Thursday, April 18, 2013

Social media, digital volunteers, distance and coordination ...

It's been quite a week. First, the Boston Marathon bombing, then the fertilizer plant explosion in West, Texas and today, severe weather, tornadoes and floods across the US Midwest. In all of these events, social media is player a big role.

One of the images of the suspects captured by still cameras and surveillance cameras along the marathon route. The FBI released a set of such pictures today.

In Boston, the investigation is being crowdsourced with digital volunteers coordinating through Reddit and the FBI and law enforcement are counting on the millions of people armed with mobile devices that can be real-time sleuths and provide valuable tips. Here are the two suspects.

Here's an excellent summary of the many stories on the role of social media in the aftermath of the bombing.

As far as the severe weather outbreak ... crowdsourcing, social networks, mobile technologies are finding their expressions through some impressive crisis mapping. ESRI once again shows the way.

Finally, the gigantic explosion at the fertilizer plant in Texas, in the little town of West, some distance from Waco proved to be devastating. 35 or so deaths and many more are still missing ... the social convergence phenomenon (mobile tech + social networks) have given us one of the most poignant videos we've seen in a long time:

I observed some very interesting exchanges last night about the use of hashtags ( #) on Twitter about the explosion. Two sources/contacts on Twitter that I respect had opposing views on what principal location hashtag should be used.

The NYC ARECS (Amateur Radio Emergency Communication Network - @nycarecs on Twitter) was using and promoting the use of the #waco tag:

@nycarecs : Report: Every home within a four-block area of the fertilizer plant is gone. West, TX #waco 3 mins ago · more » · @GlobalRevLive : BREAKING ...


For some, closer to the action in Texas, this did not sit too well. There's a big difference, 

between the little town of West and Waco. Michael Walter (@michaelmwalter on Twitter)

an SMEM enthusiast and PIO for the Office of Emergency Management in Houston pointed 

that out to the New York ham radio crew.

DO NOT USE as Hashtag for or !

is not where the event is happening. most of the information is on and - please stop tweeting this.

Wednesday, April 10, 2013

A Royal mess ... and no, this is not about that family in London ...

My good friend Gerald Baron has already chimed in on the brouhaha around the Royal Bank in recent days. His post talks about sending the right person with the right messages to do crisis communications. It's a good read as always.

For me, there are five critical components to effective crisis communications planning ... the 5 Ps:

  1. Procedures (easy to use, flexible, allow for quick action)
  2. People (how they are trained, skills needed, roster)
  3. Preparation (key messages ahead of time = message mapping)
  4. Practice (exercises, drills, full or table top)
  5. Platform (the tech: emergency mgmt/BCP software + social networks)
Training is the key element of the second P ... the People part; and, as happens too often, it's the forgotten part. So now, imagine you're dealing with a Big Headline reading something like this: Canadian Bank (one that makes billions in profit) Fires Canadian Staff And Replaces Them With Foreign Workers.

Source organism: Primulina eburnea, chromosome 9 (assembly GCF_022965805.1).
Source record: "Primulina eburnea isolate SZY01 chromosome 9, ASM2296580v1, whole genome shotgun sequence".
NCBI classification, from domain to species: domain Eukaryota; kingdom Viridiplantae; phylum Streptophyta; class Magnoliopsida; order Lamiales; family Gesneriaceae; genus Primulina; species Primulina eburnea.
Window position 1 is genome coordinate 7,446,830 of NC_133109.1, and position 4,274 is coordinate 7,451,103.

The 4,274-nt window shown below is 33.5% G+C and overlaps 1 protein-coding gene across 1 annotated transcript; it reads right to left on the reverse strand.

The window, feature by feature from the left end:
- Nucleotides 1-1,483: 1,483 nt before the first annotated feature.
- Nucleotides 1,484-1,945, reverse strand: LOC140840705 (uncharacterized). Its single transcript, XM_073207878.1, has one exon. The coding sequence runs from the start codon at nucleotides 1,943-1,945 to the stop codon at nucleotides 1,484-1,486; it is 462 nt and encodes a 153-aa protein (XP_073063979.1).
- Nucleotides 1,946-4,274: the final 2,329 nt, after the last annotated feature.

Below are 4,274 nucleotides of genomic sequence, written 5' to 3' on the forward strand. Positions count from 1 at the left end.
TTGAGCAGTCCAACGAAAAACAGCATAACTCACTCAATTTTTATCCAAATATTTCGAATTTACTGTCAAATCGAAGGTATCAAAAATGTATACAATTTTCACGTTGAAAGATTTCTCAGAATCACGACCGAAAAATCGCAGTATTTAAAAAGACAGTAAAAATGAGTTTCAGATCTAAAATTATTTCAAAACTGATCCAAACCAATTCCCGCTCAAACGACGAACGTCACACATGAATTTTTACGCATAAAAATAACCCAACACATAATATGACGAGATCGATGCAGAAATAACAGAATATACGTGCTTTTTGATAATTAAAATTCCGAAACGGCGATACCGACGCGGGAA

Yep, that's the mess in which the Royal Bank of Canada finds itself in. No matter what the actual technicalities of "outsourcing" jobs are, the RBC is scrambling to express its position clearly. Things didn't start well:

As my friend Gerald Baron said is his piece, I'm sure that Ms Hirji is supremely competent in her job running HR for the bank. But was she really the best spokesperson to explain RBC's practices ... which are fairly common in large corporations? 

Being a senior corporate executive or elected official is NOT the same as being a proficient communicator ... especially in a crisis. Training to learn how to communicate clearly when things go wrong or your reputation is at risk, is of the ultimate importance.

The above video is an illustration of what NOT to do:
  • appear jittery to the point of appearing as uncaring 
  • avoid the issue and obfuscate
  • expand on technicalities ... use jargon
  • don't focus about the most crucial factor: the people involved.
To be honest, her big boss ... Gord Nixon didn't fare much better in a later interview with the CBC:

Yes, we understand that it's a common practice for big businesses to outsource IT work to firms from abroad but the very first words out of his mouth should have been about the Canadian workers impacted. About what RBC is doing FOR them and I'm sure they are doing good stuff. 

Again some key points. Your messaging should:
  • emphasize your human values/face ... your compassion 
  • point to a tradition of excellence, best practices, worker/community-centered approach to conducting business
  • stress the huge benefits brought by your presence in many communities.
Perhaps this will serve to remind many leaders that leadership is also about clear and compassionate communications in a crisis or emergency. It's something that's occasionally beyond the most successful among us who are use to ferocious competition to get to the top of their field ... 

Crisis communications training builds on our shared human traits of compassion, empathy and not just on competence alone. 

Tuesday, April 9, 2013